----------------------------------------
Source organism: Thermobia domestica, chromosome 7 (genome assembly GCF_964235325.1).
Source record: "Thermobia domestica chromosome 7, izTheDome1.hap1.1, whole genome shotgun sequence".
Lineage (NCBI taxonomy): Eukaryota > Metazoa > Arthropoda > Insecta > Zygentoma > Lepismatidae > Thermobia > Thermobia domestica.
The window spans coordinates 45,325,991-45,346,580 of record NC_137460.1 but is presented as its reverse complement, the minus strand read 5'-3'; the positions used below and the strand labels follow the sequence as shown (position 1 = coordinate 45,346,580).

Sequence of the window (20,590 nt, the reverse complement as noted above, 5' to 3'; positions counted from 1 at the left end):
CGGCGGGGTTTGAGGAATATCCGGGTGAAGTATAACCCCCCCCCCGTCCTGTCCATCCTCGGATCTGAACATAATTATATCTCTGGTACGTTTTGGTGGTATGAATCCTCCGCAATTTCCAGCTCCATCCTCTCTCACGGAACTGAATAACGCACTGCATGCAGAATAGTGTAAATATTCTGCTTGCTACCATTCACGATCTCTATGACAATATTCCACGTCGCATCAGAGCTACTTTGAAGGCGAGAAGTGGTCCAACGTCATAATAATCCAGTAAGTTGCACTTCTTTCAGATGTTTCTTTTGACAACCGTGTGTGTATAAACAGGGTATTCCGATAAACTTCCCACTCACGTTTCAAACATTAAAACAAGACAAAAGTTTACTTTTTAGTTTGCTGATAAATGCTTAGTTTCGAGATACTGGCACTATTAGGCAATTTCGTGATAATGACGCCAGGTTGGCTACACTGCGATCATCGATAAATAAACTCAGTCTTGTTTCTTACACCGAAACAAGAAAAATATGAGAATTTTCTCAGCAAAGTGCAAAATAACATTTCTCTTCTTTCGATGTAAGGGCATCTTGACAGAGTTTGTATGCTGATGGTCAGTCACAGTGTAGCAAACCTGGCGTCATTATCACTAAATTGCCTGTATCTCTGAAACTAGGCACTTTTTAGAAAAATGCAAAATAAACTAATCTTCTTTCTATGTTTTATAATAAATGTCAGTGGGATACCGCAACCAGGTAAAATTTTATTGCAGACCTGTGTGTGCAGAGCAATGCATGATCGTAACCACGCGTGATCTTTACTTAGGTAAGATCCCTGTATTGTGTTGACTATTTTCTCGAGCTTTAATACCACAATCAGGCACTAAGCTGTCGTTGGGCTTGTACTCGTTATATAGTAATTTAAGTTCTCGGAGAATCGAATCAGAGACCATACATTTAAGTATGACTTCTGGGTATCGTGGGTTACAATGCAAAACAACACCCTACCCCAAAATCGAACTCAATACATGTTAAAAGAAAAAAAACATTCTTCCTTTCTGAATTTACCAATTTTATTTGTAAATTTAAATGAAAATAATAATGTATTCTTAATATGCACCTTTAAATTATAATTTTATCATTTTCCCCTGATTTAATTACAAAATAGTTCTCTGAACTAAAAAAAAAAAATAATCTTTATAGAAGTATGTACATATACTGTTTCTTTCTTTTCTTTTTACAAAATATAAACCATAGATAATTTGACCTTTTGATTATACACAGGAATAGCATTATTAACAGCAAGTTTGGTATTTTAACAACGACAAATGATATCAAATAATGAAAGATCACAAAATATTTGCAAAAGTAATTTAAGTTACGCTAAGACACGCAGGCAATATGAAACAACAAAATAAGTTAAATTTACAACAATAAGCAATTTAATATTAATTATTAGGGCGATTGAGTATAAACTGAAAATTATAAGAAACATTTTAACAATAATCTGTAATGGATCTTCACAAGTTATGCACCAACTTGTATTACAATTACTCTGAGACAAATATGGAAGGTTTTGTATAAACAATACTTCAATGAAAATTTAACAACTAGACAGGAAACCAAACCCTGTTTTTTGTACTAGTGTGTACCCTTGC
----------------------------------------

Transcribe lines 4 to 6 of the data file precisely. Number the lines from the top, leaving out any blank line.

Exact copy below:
The window spans coordinates 45,325,991-45,346,580 of record NC_137460.1 but is presented as its reverse complement, the minus strand read 5'-3'; the positions used below and the strand labels follow the sequence as shown (position 1 = coordinate 45,346,580).

Sequence of the window (20,590 nt, the reverse complement as noted above, 5' to 3'; positions counted from 1 at the left end):
CGGCGGGGTTTGAGGAATATCCGGGTGAAGTATAACCCCCCCCCCGTCCTGTCCATCCTCGGATCTGAACATAATTATATCTCTGGTACGTTTTGGTGGTATGAATCCTCCGCAATTTCCAGCTCCATCCTCTCTCACGGAACTGAATAACGCACTGCATGCAGAATAGTGTAAATATTCTGCTTGCTACCATTCACGATCTCTATGACAATATTCCACGTCGCATCAGAGCTACTTTGAAGGCGAGAAGTGGTCCAACGTCATAATAATCCAGTAAGTTGCACTTCTTTCAGATGTTTCTTTTGACAACCGTGTGTGTATAAACAGGGTATTCCGATAAACTTCCCACTCACGTTTCAAACATTAAAACAAGACAAAAGTTTACTTTTTAGTTTGCTGATAAATGCTTAGTTTCGAGATACTGGCACTATTAGGCAATTTCGTGATAATGACGCCAGGTTGGCTACACTGCGATCATCGATAAATAAACTCAGTCTTGTTTCTTACACCGAAACAAGAAAAATATGAGAATTTTCTCAGCAAAGTGCAAAATAACATTTCTCTTCTTTCGATGTAAGGGCATCTTGACAGAGTTTGTATGCTGATGGTCAGTCACAGTGTAGCAAACCTGGCGTCATTATCACTAAATTGCCTGTATCTCTGAAACTAGGCACTTTTTAGAAAAATGCAAAATAAACTAATCTTCTTTCTATGTTTTATAATAAATGTCAGTGGGATACCGCAACCAGGTAAAATTTTATTGCAGACCTGTGTGTGCAGAGCAATGCATGATCGTAACCACGCGTGATCTTTACTTAGGTAAGATCCCTGTATTGTGTTGACTATTTTCTCGAGCTTTAATACCACAATCAGGCACTAAGCTGTCGTTGGGCTTGTACTCGTTATATAGTAATTTAAGTTCTCGGAGAATCGAATCAGAGACCATACATTTAAGTATGACTTCTGGGTATCGTGGGTTACAATGCAAAACAACACCCTACCCCAAAATCGAACTCAATACATGTTAAAAGAAAAAAAACATTCTTCCTTTCTGAATTTACCAATTTTATTTGTAAATTTAAATGAAAATAATAATGTATTCTTAATATGCACCTTTAAATTATAATTTTATCATTTTCCCCTGATTTAATTACAAAATAGTTCTCTGAACTAAAAAAAAAAAATAATCTTTATAGAAGTATGTACATATACTGTTTCTTTCTTTTCTTTTTACAAAATATAAACCATAGATAATTTGACCTTTTGATTATACACAGGAATAGCATTATTAACAGCAAGTTTGGTATTTTAACAACGACAAATGATATCAAATAATGAAAGATCACAAAATATTTGCAAAAGTAATTTAAGTTACGCTAAGACACGCAGGCAATATGAAACAACAAAATAAGTTAAATTTACAACAATAAGCAATTTAATATTAATTATTAGGGCGATTGAGTATAAACTGAAAATTATAAGAAACATTTTAACAATAATCTGTAATGGATCTTCACAAGTTATGCACCAACTTGTATTACAATTACTCTGAGACAAATATGGAAGGTTTTGTATAAACAATACTTCAATGAAAATTTAACAACTAGACAGGAAACCAAACCCTGTTTTTTGTACTAGTGTGTACCCTTGC